Families Must Deal With End-of-Life Issues Before It?s Too Late

September 19, 2009
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GUEST POST – When I was growing up, my parents laid down the guidelines of behaviors and responsibilities, conveyed both explicitly and implicitly.

Like many families, we were busy living life to the fullest. I never heard of the phrase ?living will? or giving ?advance directives to physician? until a few years ago.

My folks told me about elderly relatives and friends they knew who ?lingered? in a vegetative state, and said they didn?t want to be artificially hooked up to machines if there was no hope of a solid recovery.

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My dad lived to age 87, and was up and about until the last three weeks of his life. Thankfully, he died with the quiet dignity he wanted.

In August 2003, I was a pedestrian crossing a street in Wichita when a man and his wife were gawking and talking inside their car ? and they ran a red light and hit me.

The impact broke my leg and I had internal injuries, including bruised ribs.

My mom saw the accident from a distance. She was brought to the hospital to see me ? but the sight of me being banged up and bruised was too much for her to take.

She had a massive stroke inside my hospital room ? and she died four months later at age 81.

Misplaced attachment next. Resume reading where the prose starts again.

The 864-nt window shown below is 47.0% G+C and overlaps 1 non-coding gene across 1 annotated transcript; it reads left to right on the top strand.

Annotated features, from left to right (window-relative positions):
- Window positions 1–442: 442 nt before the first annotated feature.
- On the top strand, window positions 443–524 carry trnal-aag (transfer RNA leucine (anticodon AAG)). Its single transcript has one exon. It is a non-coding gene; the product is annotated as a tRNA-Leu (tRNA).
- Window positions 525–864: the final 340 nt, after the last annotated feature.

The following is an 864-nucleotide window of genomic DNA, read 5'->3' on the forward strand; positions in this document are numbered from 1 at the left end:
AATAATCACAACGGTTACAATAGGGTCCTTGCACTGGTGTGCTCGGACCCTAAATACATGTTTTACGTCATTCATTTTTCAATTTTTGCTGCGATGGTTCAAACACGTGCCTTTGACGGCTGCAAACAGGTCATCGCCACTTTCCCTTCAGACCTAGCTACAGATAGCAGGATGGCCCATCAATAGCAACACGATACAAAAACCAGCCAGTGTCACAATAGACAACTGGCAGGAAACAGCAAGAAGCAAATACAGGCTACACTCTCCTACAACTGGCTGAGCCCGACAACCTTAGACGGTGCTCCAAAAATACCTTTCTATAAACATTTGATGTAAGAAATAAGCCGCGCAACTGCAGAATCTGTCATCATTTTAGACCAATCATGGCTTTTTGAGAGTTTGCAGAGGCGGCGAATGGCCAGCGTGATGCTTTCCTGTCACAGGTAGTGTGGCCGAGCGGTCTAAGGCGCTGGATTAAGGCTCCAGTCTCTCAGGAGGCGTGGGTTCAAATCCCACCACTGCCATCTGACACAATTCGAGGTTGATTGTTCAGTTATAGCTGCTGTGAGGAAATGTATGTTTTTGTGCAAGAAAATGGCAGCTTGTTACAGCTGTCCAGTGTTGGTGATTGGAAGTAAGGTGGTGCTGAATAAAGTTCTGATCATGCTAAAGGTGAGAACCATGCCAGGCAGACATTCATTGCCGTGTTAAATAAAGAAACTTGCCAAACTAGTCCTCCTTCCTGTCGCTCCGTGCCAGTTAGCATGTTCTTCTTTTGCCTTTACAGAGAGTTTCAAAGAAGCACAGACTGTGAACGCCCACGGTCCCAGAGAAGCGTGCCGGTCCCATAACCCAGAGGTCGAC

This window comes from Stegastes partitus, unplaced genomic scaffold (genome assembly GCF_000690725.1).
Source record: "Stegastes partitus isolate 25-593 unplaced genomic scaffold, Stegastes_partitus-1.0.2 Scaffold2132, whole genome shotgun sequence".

I wasn?t able to see her much during that time.

I was discharged and forced to do my recovery elsewhere, more than 200 miles away.

The doctors told me even if I was there at her bedside 24/7, there was nothing more I could do.

I did permit my mom?s twin sister in Colorado to advise me on the surgeon wanting to insert a stomach feeding tube.

It was done; but my mom did, in fact, ?linger? for four months.

Although distant famliy members hoped in vain for a monumental miracle, it was only a four-month postponement of agony and the inevitable passing.

That somewhat vindicated me.

I think the phrase ?living will? scares people.

Society needs to realize families have pacts.

If final guidelines were described as ?written directives, pacts or wishes? ? more people might document the wishes they assume will be carried out within the family.

? Sincerely,

James A. Marples,

Esbon

Source: The Kansan.com

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